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Thermostats and other products that help protect landlords from high utility bills
Posted 10/24/2007

This video explains some easy ways landlords can prevent their tenants from adjusting their thermostats to costly extremes. The need for creating high and low setpoints in your tenants' thermostats is understandable considering utility costs are typically one of the largest variable expenses in property ownership. The opportunity to save money on heating and cooling costs is quite appealing, especially since these systems consume 46 percent of the energy used in most homes.

 

 

Energy costs are constantly on the rise, so it's no surprise many landlords and property managers are looking for ways to prevent their tenants from setting their heating and cooling systems at costly levels. This problem typically occurs when heating and cooling costs for an apartment or home are included in the rent. In this case, you get the bill and the tenant never sees it. Sometimes those bills can be quite pricey.

You'll be glad to know there are some powerful and relatively inexpensive solutions to prevent situations like this from occurring. Since one of our main goals is to help you save money on your heating and cooling, we've outlined some of the technologies and products that can help you put a cap on exorbitantly expensive utility costs.

Solution # 1: Thermostats with Electronic "Range Stops"  

We think the best solution for tenants who persist in setting their heating and cooling systems at inefficient, costly levels is to install thermostats with electronic range stops. This feature allows you to set high and low setpoints within the onboard software of thermostats. If you've been suffering from pricey heating and cooling costs, then you definitely understand the appeal in limiting the highs and lows on your tenants' thermostats.

You're able to utilize this feature by using the installer menu on your thermostat. The default temperature range on most thermostats is 45-90 degrees Fahrenheit. For example, if you used this setpoint limiting feature you'd be able to set the high limit on their air conditioner at 74 degrees or the low limit at 70 degrees. When you do this the tenant is no longer able to dial the setpoint any higher or lower than the set limits. Exciting, huh?

 

Pros:

Cons:

  Provides an aesthetically pleasing and accurate temperature control solution that's under your control. No more pricey utility bills!

  Some thermostats have hard-coded limits (72 degrees Fahrenheit for heat /75 degrees Fahrenheit for cooling) that cannot be changed.

  Offers complete flexibility to change or remove setpoint limits whenever you want.

  Current thermostat must be completely replaced

  Generally speaking, there is no way for tenants to tamper with the thermostat to raise or lower setpoints beyond limits you set.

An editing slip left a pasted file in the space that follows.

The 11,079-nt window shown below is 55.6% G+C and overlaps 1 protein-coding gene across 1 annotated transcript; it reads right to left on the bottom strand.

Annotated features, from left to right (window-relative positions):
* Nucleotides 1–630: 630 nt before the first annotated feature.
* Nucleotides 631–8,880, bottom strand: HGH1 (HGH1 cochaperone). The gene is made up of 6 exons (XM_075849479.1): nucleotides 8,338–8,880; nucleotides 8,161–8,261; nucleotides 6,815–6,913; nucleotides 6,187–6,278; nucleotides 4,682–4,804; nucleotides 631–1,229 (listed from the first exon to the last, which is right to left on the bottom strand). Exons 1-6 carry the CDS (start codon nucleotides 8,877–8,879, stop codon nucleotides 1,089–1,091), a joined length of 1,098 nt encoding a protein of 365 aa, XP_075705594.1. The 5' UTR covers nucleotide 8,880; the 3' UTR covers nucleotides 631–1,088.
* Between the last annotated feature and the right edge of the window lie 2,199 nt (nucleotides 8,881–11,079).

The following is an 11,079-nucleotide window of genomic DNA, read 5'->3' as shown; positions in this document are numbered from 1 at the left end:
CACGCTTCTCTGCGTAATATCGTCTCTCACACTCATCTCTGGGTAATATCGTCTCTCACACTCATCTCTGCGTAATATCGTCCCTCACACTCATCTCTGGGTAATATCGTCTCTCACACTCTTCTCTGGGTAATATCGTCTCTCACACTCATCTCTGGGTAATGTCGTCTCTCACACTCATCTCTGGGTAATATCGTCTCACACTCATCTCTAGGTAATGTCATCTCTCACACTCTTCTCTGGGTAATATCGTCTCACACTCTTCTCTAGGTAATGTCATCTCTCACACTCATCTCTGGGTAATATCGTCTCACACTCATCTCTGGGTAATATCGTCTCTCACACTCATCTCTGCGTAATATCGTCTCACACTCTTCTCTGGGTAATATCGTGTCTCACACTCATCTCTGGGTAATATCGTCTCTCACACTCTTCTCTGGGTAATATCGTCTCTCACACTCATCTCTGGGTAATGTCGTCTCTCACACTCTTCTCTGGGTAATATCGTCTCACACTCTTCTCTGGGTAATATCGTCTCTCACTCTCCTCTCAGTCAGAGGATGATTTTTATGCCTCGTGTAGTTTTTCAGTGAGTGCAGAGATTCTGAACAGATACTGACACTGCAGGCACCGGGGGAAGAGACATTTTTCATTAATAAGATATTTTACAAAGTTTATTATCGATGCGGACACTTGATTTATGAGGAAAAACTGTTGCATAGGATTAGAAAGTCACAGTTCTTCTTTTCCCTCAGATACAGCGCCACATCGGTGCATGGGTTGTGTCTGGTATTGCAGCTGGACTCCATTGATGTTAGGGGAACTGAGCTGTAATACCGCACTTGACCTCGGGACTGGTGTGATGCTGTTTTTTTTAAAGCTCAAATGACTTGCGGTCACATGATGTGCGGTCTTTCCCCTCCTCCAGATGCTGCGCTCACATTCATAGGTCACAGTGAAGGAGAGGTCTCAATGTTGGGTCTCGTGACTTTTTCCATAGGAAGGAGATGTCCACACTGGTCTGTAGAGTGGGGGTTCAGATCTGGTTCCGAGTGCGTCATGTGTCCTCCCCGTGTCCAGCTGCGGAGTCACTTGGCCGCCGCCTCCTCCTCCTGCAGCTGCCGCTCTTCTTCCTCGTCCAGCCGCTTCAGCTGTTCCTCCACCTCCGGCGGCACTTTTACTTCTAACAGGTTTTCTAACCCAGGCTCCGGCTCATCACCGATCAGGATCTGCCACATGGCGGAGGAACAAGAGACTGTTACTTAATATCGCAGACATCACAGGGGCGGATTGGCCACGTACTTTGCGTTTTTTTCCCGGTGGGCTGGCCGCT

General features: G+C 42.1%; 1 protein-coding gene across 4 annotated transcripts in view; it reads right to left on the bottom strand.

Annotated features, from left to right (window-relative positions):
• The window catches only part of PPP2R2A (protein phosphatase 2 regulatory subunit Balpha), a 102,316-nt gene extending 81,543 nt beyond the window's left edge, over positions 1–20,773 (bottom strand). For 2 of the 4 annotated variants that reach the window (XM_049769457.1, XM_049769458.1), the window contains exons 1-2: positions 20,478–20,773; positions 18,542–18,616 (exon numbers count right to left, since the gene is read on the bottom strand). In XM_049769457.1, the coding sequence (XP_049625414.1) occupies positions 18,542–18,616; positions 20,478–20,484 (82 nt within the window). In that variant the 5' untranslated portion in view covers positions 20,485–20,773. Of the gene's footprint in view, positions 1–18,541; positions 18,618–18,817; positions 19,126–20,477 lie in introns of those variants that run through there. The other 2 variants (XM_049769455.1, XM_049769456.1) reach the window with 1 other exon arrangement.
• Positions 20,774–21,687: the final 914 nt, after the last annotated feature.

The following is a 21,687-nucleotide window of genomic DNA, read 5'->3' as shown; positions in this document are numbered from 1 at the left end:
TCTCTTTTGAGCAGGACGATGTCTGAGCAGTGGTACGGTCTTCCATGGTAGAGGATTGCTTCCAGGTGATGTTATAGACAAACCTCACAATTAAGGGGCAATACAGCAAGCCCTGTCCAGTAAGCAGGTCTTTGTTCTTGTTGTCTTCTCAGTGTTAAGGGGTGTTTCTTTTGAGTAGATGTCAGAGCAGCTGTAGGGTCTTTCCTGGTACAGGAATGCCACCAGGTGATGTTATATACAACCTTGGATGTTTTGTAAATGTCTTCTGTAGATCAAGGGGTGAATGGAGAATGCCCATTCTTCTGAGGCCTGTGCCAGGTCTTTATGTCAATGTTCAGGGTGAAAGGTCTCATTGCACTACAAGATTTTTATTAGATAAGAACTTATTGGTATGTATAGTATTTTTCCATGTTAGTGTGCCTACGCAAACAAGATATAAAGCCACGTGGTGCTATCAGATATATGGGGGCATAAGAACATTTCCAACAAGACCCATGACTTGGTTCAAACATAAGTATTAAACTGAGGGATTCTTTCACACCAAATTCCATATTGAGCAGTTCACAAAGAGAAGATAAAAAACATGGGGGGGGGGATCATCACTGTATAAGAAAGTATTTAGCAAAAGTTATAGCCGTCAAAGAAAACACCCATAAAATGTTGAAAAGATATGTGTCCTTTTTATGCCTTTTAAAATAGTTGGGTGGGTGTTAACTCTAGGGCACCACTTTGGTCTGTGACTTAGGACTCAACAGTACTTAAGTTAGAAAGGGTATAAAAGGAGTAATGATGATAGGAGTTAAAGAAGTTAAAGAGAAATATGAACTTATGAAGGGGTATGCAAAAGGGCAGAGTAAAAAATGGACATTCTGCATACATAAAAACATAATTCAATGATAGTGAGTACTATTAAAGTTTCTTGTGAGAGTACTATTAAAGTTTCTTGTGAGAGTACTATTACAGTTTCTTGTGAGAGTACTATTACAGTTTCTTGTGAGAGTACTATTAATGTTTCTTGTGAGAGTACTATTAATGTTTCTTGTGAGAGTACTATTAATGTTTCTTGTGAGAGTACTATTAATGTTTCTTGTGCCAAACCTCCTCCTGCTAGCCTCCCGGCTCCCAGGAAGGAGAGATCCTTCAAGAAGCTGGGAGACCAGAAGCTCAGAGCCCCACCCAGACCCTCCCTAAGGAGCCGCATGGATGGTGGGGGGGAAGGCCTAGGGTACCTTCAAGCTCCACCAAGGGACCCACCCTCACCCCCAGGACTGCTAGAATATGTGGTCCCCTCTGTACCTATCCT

Tenants will know their ability to manipulate the setpoint is being controlled because their thermostat simply won't allow them to exceed the limits.

 

While many thermostats offer a setpoint limiting feature, we personally recommend the Braeburn line-up of products. Why? The limiting feature on these thermostats is essentially tamper-proof. Even though it's quite simple to set up setpoint limiting on the Braeburn thermostats, it's extremely unlikely tenants would EVER figure out how to disable the feature.  We won't go into details for obvious reasons, but trust us when we say these thermostats are extremely effective!  Unlike other manufacturers, Braeburn does not publish any written instructions on their limiting feature. This means crafty tenants won't be able to "Google" their way to dismantling the limits!

Here's a list of Braeburn thermostats with this limiting feature:

v  Braeburn Tamper-Proof 1020NC - This NEW thermostat takes setpoint limiting to the next level. A two-step process locks the thermostat down for both heating and cooling. It is very unlikely tenants will figure out how to dismantle the setpoint limiting!

v  Braeburn Tamper-Proof 1025NC - Same as the 1020NC, but for heat-only systems.

v  Braeburn Tamper-Proof 2020NC - This thermostat has the same great limiting features for heating and cooling as the others, but also features a programmable schedule.

Some other limiting thermostats with electronic range stops:

v  ControlTemp CT100 - This is the only limiting thermostat that has hard-coded limits (72 degrees Fahrenheit for heat / 75 degrees Fahrenheit for cooling) that cannot be changed.

v  LuxPro model PSD010B  - Non-programmable thermostat that's for heat only. 

v  Honeywell FocusPro 5000 - Honeywell is a name you can trust.  The limits for this non-programmable thermostat are set in the installation software.

v  Honeywell FocusPro 6000 - The limits for this programmable thermostat are set in the installation software. If used as directed, programmable thermostats can save up to 33% on annual heating and cooling costs.

Solution # 2: Thermostats with Mechanical Range Stops